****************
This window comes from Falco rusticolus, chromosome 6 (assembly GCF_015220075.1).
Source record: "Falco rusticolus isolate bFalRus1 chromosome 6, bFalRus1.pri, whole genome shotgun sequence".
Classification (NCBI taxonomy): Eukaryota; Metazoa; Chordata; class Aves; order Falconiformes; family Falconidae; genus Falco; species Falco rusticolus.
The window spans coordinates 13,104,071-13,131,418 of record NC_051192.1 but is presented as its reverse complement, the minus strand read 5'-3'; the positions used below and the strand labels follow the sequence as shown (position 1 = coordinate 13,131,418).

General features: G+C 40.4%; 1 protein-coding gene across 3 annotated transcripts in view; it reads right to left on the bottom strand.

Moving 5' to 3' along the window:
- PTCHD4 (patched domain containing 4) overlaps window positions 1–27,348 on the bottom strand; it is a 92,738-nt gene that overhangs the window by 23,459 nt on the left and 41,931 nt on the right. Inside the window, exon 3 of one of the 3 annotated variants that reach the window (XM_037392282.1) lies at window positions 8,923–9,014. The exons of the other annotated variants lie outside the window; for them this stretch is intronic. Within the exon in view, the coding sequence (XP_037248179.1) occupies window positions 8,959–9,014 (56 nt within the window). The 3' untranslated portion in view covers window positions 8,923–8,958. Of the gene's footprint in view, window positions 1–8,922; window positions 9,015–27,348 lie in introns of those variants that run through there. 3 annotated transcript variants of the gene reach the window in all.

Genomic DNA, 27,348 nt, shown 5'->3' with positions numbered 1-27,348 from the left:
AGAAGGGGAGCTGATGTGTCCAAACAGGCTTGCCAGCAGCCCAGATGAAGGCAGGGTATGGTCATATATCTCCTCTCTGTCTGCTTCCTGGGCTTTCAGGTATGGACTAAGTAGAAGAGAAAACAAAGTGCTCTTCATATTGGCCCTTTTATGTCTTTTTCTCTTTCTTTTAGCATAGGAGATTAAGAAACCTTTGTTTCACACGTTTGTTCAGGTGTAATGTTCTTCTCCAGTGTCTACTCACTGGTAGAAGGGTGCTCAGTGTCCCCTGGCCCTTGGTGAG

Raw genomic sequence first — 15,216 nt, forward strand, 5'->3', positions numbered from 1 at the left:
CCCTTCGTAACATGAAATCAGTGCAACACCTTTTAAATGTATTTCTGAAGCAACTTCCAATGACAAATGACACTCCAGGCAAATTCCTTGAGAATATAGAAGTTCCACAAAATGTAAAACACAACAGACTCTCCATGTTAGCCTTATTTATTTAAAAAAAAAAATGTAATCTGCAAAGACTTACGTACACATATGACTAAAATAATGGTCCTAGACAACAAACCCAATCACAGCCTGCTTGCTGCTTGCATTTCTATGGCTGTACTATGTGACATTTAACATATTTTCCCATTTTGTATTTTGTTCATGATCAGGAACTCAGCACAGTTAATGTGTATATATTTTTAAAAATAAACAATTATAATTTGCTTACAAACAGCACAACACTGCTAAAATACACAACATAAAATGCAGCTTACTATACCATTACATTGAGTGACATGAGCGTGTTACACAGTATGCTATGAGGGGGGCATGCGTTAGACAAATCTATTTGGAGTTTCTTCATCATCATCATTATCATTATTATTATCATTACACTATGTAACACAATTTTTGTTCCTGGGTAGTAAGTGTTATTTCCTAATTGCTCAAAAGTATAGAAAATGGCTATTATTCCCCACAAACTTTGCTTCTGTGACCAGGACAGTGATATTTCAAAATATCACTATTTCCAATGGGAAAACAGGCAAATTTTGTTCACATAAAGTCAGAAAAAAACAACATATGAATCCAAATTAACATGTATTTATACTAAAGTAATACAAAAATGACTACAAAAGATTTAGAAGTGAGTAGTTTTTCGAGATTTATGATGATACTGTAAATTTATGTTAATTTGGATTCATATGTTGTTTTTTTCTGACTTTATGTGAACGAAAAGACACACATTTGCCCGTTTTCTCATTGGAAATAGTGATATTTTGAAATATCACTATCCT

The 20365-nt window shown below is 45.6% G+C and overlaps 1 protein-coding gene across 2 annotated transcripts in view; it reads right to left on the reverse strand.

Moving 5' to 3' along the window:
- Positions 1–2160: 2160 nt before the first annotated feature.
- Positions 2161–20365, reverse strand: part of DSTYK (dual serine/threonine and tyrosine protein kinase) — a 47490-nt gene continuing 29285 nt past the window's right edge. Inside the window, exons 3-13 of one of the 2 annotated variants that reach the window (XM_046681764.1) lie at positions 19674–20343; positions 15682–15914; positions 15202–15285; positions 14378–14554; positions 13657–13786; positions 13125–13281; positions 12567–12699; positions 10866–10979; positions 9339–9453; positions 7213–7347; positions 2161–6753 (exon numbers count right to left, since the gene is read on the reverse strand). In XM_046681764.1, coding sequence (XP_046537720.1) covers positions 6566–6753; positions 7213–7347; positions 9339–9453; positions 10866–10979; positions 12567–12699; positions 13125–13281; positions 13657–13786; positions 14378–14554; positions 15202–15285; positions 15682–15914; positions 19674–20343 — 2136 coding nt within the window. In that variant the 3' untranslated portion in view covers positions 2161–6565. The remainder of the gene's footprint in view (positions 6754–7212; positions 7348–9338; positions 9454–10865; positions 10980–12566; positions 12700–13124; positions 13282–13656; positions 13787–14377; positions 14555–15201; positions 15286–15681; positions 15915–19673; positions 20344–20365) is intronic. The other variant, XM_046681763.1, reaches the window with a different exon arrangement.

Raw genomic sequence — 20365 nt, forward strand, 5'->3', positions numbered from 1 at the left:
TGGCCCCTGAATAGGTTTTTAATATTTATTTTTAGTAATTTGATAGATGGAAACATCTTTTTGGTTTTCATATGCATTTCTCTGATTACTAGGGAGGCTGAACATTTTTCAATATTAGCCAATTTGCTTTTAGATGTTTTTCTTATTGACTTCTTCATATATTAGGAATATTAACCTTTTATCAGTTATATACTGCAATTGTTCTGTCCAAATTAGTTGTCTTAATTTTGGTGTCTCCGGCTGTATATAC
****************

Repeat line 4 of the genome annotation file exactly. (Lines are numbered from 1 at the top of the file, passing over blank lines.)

The window spans coordinates 13,104,071-13,131,418 of record NC_051192.1 but is presented as its reverse complement, the minus strand read 5'-3'; the positions used below and the strand labels follow the sequence as shown (position 1 = coordinate 13,131,418).